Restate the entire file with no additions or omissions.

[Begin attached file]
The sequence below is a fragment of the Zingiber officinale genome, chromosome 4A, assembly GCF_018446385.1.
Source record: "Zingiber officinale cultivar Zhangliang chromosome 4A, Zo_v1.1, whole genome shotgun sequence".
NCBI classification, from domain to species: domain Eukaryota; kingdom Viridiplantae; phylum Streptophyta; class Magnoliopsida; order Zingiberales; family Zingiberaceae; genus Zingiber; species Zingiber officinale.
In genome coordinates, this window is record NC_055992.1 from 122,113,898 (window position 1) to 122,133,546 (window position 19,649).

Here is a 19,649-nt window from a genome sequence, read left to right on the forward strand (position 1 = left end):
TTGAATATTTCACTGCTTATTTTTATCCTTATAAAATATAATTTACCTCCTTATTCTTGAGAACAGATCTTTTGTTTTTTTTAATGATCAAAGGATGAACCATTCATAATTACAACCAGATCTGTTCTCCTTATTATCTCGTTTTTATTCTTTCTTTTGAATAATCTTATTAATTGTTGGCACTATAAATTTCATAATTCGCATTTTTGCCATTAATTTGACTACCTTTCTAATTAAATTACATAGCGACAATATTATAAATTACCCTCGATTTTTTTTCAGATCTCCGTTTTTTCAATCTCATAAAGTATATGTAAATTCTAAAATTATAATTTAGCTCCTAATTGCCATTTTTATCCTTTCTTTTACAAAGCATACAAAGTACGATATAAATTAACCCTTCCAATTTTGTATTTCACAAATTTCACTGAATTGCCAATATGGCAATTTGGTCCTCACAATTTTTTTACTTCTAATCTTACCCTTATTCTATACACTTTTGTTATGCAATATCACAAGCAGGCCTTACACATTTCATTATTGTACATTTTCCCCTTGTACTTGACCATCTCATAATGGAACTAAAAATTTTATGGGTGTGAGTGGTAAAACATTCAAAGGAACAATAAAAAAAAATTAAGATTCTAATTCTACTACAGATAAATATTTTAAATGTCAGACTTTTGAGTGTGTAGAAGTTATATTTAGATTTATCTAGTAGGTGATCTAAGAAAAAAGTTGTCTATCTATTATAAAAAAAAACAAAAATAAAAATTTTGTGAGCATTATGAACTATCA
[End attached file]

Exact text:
The sequence below is a fragment of the Zingiber officinale genome, chromosome 4A, assembly GCF_018446385.1.
Source record: "Zingiber officinale cultivar Zhangliang chromosome 4A, Zo_v1.1, whole genome shotgun sequence".
NCBI classification, from domain to species: domain Eukaryota; kingdom Viridiplantae; phylum Streptophyta; class Magnoliopsida; order Zingiberales; family Zingiberaceae; genus Zingiber; species Zingiber officinale.
In genome coordinates, this window is record NC_055992.1 from 122,113,898 (window position 1) to 122,133,546 (window position 19,649).

Here is a 19,649-nt window from a genome sequence, read left to right on the forward strand (position 1 = left end):
TTGAATATTTCACTGCTTATTTTTATCCTTATAAAATATAATTTACCTCCTTATTCTTGAGAACAGATCTTTTGTTTTTTTTAATGATCAAAGGATGAACCATTCATAATTACAACCAGATCTGTTCTCCTTATTATCTCGTTTTTATTCTTTCTTTTGAATAATCTTATTAATTGTTGGCACTATAAATTTCATAATTCGCATTTTTGCCATTAATTTGACTACCTTTCTAATTAAATTACATAGCGACAATATTATAAATTACCCTCGATTTTTTTTCAGATCTCCGTTTTTTCAATCTCATAAAGTATATGTAAATTCTAAAATTATAATTTAGCTCCTAATTGCCATTTTTATCCTTTCTTTTACAAAGCATACAAAGTACGATATAAATTAACCCTTCCAATTTTGTATTTCACAAATTTCACTGAATTGCCAATATGGCAATTTGGTCCTCACAATTTTTTTACTTCTAATCTTACCCTTATTCTATACACTTTTGTTATGCAATATCACAAGCAGGCCTTACACATTTCATTATTGTACATTTTCCCCTTGTACTTGACCATCTCATAATGGAACTAAAAATTTTATGGGTGTGAGTGGTAAAACATTCAAAGGAACAATAAAAAAAAATTAAGATTCTAATTCTACTACAGATAAATATTTTAAATGTCAGACTTTTGAGTGTGTAGAAGTTATATTTAGATTTATCTAGTAGGTGATCTAAGAAAAAAGTTGTCTATCTATTATAAAAAAAAACAAAAATAAAAATTTTGTGAGCATTATGAACTATCA